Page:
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I belong in this tribe of expat women


Jo Castro currently lives in Western Australia and has come to accept being a global nomad.
Not long ago I realized that being an expatriate would never stop. I’d always assumed it was like a disease which one day would disappear, when I returned home or established permanent roots somewhere. More than that, I believed giving up the vagaries of a life of change would be like arriving in Utopia. But now I’ve realised that a sense of being “at home” in one place may never happen – and I don’t want it to.
Don’t get me wrong: I’m loving the clean fresh air of Australia’s west coast, the freedom we enjoy and the beautiful scenery. I adore living in relative safety without political instability. It’s great to speak the same language as everyone else and enjoy the conveniences of a modern industrialised society, and my children are unlikely to get rabies from patting stray dogs.
But there is another side to it all – the part of me that loves being an international nomad. This “itchy feet” feeling is a bit like a virus, which lives on in the blood regardless of place or circumstance.
Leaving South Africa (the last country in a long list that has included the Philippines, Namibia, Lesotho, Hong Kong and Nepal) and bound for expat retirement, I thought would be a doddle. We were going to settle down – though long past the normal age for doing so! And my sense of belonging should be rooted and complete. But it’s not, and it’s clear something big is missing.
I found out what it was while visiting my significant other, who was finishing an engineering project in Taiwan. After only a day, and an International Women’s fundraising lunch in Taichung, I felt “at home” again. Why?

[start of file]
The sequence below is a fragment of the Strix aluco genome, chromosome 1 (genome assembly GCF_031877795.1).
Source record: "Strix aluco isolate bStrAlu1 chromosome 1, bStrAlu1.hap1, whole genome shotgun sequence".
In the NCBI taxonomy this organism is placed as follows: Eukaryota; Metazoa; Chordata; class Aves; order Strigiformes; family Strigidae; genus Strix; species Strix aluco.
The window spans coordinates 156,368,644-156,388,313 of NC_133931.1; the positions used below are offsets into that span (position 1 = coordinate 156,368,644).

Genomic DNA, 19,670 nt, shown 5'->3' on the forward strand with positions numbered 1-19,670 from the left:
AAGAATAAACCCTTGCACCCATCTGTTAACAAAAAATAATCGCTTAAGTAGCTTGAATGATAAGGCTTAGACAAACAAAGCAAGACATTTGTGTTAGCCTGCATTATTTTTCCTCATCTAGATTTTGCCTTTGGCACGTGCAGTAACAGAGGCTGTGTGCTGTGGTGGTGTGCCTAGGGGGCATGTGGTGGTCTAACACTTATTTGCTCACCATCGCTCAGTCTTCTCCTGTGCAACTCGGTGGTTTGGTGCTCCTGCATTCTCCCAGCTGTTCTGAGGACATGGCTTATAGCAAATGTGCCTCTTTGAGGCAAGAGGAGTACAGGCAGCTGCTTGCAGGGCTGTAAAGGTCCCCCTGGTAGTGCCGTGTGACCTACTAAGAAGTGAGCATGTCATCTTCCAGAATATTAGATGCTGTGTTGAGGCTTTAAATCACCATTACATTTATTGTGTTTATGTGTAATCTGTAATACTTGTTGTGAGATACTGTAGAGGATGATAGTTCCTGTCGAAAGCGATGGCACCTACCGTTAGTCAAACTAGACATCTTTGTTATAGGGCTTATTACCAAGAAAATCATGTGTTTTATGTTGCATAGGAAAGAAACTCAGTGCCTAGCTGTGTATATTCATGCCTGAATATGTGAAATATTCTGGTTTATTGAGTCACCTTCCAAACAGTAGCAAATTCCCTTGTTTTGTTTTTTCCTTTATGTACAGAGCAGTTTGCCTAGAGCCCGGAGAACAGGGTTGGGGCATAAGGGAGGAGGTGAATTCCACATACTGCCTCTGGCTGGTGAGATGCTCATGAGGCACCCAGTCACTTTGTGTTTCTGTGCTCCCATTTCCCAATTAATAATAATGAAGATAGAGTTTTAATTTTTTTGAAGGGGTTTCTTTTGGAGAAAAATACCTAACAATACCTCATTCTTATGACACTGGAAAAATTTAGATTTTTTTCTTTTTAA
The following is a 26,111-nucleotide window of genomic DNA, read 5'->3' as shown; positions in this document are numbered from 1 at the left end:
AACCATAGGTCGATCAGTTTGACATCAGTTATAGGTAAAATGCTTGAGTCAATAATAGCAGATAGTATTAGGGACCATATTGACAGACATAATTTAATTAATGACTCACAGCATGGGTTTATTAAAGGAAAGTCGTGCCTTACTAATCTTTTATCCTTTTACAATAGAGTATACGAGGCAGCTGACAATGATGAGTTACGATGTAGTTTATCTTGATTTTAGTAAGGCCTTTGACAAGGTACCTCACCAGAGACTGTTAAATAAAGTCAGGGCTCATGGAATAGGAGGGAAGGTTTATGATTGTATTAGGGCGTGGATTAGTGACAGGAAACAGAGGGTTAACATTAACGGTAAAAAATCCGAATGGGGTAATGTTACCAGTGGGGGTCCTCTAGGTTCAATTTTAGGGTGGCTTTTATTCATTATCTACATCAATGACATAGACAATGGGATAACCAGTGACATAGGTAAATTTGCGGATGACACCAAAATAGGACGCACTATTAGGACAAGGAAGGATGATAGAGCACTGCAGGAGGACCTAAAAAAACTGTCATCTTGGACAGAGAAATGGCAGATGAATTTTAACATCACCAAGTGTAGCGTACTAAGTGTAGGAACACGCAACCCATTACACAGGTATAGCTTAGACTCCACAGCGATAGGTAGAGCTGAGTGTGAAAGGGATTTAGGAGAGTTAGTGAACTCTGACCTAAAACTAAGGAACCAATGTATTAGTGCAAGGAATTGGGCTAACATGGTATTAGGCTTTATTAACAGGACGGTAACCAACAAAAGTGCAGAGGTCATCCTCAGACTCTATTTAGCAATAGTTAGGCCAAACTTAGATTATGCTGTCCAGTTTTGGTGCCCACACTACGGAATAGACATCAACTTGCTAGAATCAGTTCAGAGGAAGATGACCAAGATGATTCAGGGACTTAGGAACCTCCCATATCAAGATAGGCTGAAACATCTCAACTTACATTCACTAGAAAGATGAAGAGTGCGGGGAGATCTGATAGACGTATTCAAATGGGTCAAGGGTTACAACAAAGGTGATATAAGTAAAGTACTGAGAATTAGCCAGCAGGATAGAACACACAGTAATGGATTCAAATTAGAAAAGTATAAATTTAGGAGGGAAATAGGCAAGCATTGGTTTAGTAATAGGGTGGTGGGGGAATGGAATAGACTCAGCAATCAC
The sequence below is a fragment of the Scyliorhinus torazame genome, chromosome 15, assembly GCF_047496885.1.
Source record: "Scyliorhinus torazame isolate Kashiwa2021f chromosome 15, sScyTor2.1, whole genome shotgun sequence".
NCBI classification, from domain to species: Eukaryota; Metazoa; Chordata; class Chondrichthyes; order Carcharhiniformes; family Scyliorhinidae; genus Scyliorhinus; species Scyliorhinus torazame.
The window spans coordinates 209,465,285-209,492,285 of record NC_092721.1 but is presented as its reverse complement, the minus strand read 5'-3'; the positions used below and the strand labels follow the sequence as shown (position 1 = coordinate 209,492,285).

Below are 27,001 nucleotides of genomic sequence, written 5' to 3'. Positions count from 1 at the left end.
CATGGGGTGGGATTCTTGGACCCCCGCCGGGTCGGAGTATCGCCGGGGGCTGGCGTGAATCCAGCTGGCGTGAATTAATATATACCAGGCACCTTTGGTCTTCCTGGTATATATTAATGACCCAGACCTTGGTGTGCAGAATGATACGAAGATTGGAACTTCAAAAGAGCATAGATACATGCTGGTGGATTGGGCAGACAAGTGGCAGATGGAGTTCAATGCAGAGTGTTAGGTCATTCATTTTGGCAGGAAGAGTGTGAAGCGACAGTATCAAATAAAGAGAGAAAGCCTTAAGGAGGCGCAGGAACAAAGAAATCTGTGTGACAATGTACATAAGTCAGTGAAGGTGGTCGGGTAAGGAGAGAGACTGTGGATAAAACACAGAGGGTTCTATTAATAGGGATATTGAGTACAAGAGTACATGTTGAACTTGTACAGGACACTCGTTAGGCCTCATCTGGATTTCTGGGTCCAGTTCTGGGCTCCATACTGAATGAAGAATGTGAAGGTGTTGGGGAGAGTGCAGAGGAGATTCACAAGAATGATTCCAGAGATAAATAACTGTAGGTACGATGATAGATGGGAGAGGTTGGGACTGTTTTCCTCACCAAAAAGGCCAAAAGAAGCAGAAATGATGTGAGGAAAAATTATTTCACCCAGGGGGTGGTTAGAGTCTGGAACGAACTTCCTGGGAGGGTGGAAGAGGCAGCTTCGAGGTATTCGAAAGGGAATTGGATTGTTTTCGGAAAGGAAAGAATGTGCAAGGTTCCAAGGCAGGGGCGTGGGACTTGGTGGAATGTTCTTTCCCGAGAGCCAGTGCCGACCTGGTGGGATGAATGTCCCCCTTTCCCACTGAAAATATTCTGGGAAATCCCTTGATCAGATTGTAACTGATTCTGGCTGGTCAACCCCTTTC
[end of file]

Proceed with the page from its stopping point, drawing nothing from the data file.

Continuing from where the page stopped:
It has all to do with connectivity.
I’ve discovered over the new years, that being a new face in an established neighborhood, arriving with a diverse history and different experiences, isn’t really a benefit. I’ve become an enigma. To be embraced I need common values, shared beliefs and memories.
Usually you find this in somewhere you’ve lived for a long time, but in Taichung that day I met women who didn’t gasp when I told them our children had been to six schools on three different continents before the age of 12, who didn’t think it was strange to live in a different country every few years, and who had common stories of trials, tribulations and joys of bringing up children in remote, out-of-the-way places.
I spoke to people about Third Culture Kids and instead of asking if it was a new pop group, they nodded in agreement and discussed the merits and problems of children without roots. I listened to other people’s achievements and rabbited on to women of various cultures who made me feel as if I’d known them all my life.
There is a common throng of women who travel the world, many trailing behind their working spouses, offering support and encouragement, bringing up children, finding their own way through the newness of each location and coming out of the melting pot with values in common and stories about the places they’ve been.
It’s a tribe of women I once thought I could leave behind. But now I know it’s the tribe of women to which I belong.
Do you have an expat tale to share? Email submissions of no more than 1,000 words to weeklyt@telegraph.co.uk
Jo Castro writes a travel blog at www.zigazag.com or you can follow her on Twitter: @johannaAcastro
 

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